Gold prices ended lower Thursday, marking their first loss in four sessions, a day after the Federal Reserve delivered a widely expected interest rate cut but left traders uncertain on the outlook for further monetary easing.
“As we expected, gold and to a lesser degree silver came under pressure following the ‘fact’ of the U.S. rate cut,” said analysts at Zaner Metals, in a daily report.
Fed policy makers on Wednesday afternoon cut the Fed’s benchmark rate by a quarter of a point, but the move saw three dissents — with two officials urging rates to remain unchanged and one calling for a larger cut.
“Adding to the downward pressure in gold prices is the take away that the Fed will not be quickly enticed into another reduction,” said analysts at Zaner.
Gold for December delivery on Comex fell $9.60, or 0.6%, to settle at $1,506.20 an ounce, while December silver lost 3.5 cents, or 0.2%, to $17.884 an ounce.
Fed Chairman Jerome Powell, in his news conference Wednesday, “did not explicitly commit himself to further rate cuts” and indicated the Fed would make its decisions from meeting to meeting based on data, leading the market to somewhat reduce expectations for further cuts, said Daniel Briesemann, analyst at Commerzbank.
The Fed’s lack of commitment to further monetary easing lent strength to the U.S. dollar, which rose versus most major rivals on Wednesday, putting some pressure on gold shortly after the Fed news. However, the ICE U.S. Dollar Index /zigman2/quotes/210598269/delayed DXY -0.09% edged lower in Thursday dealings.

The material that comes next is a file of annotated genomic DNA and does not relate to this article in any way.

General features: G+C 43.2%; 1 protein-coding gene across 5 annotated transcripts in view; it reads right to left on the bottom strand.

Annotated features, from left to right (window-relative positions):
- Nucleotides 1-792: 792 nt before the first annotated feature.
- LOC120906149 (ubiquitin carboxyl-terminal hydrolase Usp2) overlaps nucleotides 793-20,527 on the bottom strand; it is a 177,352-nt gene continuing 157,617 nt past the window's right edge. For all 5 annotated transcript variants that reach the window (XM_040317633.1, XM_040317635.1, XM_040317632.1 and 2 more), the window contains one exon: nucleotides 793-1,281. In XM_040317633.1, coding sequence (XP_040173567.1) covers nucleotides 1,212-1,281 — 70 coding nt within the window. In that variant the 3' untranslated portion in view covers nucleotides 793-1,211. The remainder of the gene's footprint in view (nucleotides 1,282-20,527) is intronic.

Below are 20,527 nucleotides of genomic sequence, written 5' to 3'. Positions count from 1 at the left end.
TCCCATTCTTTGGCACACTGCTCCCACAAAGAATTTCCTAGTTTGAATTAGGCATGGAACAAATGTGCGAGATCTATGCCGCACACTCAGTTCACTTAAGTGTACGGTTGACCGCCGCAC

“The Fed is, without a doubt, a headwind at this juncture,” said Adam Koos, president of Libertas Wealth Management Group. “However, the [stock] market testing summer highs is putting a damper on the fear trade,” and haven demand for gold.
Meanwhile, yet another significant pressure on gold and other safe haven instruments is the realization that retaliation against Iran is apparently taking the form of fresh sanctions instead of military action,” said analysts at Zaner.
On Wednesday, U.S. President Donald Trump indicated sanctions would be announced soon so “in short, unless the Saudi government decides to launch a military strike unilaterally, a major safe haven event doesn’t appear to be likely in the coming days,” said analysts at Zaner.
In other metals trade, December copper lost about half a cent, or 0.2%, to $2.6085 a pound. October platinum rose $7.80, or 0.8%, to $942.40 an ounce.
December palladium added $30.40, or 1.9%, to $1,612.60 an ounce, with prices reaching a fresh record, topping the previous record settlement of $1,604.80 from a week ago.
“Gas-powered cars continue to show growth in sales, and since the metal is used for the production of catalytic converters, we’re seeing higher demand, which is leading to higher prices,” said Libertas’ Koos. “For now, the correction in spring and pullback in summer are starting to look more like consolidation than anything, and as long as prices are above $1,600, I think it’s pretty difficult to be bearish.”